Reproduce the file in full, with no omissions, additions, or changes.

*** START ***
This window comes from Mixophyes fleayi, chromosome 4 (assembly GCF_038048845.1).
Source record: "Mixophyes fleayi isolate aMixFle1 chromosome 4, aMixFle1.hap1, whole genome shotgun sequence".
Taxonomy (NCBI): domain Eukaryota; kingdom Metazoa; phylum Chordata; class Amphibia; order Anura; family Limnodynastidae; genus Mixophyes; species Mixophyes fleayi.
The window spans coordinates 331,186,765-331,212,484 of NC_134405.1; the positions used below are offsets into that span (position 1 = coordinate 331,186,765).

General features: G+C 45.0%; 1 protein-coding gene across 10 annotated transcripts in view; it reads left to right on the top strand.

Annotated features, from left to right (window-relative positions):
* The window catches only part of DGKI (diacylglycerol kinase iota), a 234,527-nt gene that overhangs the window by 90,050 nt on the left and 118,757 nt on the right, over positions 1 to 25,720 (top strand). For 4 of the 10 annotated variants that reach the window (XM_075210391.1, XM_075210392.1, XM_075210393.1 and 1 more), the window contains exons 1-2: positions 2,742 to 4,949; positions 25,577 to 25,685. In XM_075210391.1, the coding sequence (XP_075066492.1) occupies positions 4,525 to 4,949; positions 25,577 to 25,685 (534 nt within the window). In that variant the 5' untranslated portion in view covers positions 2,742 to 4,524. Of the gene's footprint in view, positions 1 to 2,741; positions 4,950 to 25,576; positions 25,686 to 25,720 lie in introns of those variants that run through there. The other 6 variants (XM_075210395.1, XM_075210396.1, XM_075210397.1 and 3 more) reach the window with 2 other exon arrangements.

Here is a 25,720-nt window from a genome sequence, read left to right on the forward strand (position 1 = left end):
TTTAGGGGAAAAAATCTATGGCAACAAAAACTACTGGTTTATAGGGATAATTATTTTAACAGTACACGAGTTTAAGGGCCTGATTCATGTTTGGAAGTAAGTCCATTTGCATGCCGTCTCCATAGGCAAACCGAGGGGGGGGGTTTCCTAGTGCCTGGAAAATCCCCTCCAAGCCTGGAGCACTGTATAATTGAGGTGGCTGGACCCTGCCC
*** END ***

This window comes from Mixophyes fleayi, chromosome 4 (assembly GCF_038048845.1).
Source record: "Mixophyes fleayi isolate aMixFle1 chromosome 4, aMixFle1.hap1, whole genome shotgun sequence".
Taxonomy (NCBI): domain Eukaryota; kingdom Metazoa; phylum Chordata; class Amphibia; order Anura; family Limnodynastidae; genus Mixophyes; species Mixophyes fleayi.
The window spans coordinates 331,186,765-331,212,484 of NC_134405.1; the positions used below are offsets into that span (position 1 = coordinate 331,186,765).

General features: G+C 45.0%; 1 protein-coding gene across 10 annotated transcripts in view; it reads left to right on the top strand.

Annotated features, from left to right (window-relative positions):
* The window catches only part of DGKI (diacylglycerol kinase iota), a 234,527-nt gene that overhangs the window by 90,050 nt on the left and 118,757 nt on the right, over positions 1 to 25,720 (top strand). For 4 of the 10 annotated variants that reach the window (XM_075210391.1, XM_075210392.1, XM_075210393.1 and 1 more), the window contains exons 1-2: positions 2,742 to 4,949; positions 25,577 to 25,685. In XM_075210391.1, the coding sequence (XP_075066492.1) occupies positions 4,525 to 4,949; positions 25,577 to 25,685 (534 nt within the window). In that variant the 5' untranslated portion in view covers positions 2,742 to 4,524. Of the gene's footprint in view, positions 1 to 2,741; positions 4,950 to 25,576; positions 25,686 to 25,720 lie in introns of those variants that run through there. The other 6 variants (XM_075210395.1, XM_075210396.1, XM_075210397.1 and 3 more) reach the window with 2 other exon arrangements.

Here is a 25,720-nt window from a genome sequence, read left to right on the forward strand (position 1 = left end):
TTTAGGGGAAAAAATCTATGGCAACAAAAACTACTGGTTTATAGGGATAATTATTTTAACAGTACACGAGTTTAAGGGCCTGATTCATGTTTGGAAGTAAGTCCATTTGCATGCCGTCTCCATAGGCAAACCGAGGGGGGGGGTTTCCTAGTGCCTGGAAAATCCCCTCCAAGCCTGGAGCACTGTATAATTGAGGTGGCTGGACCCTGCCC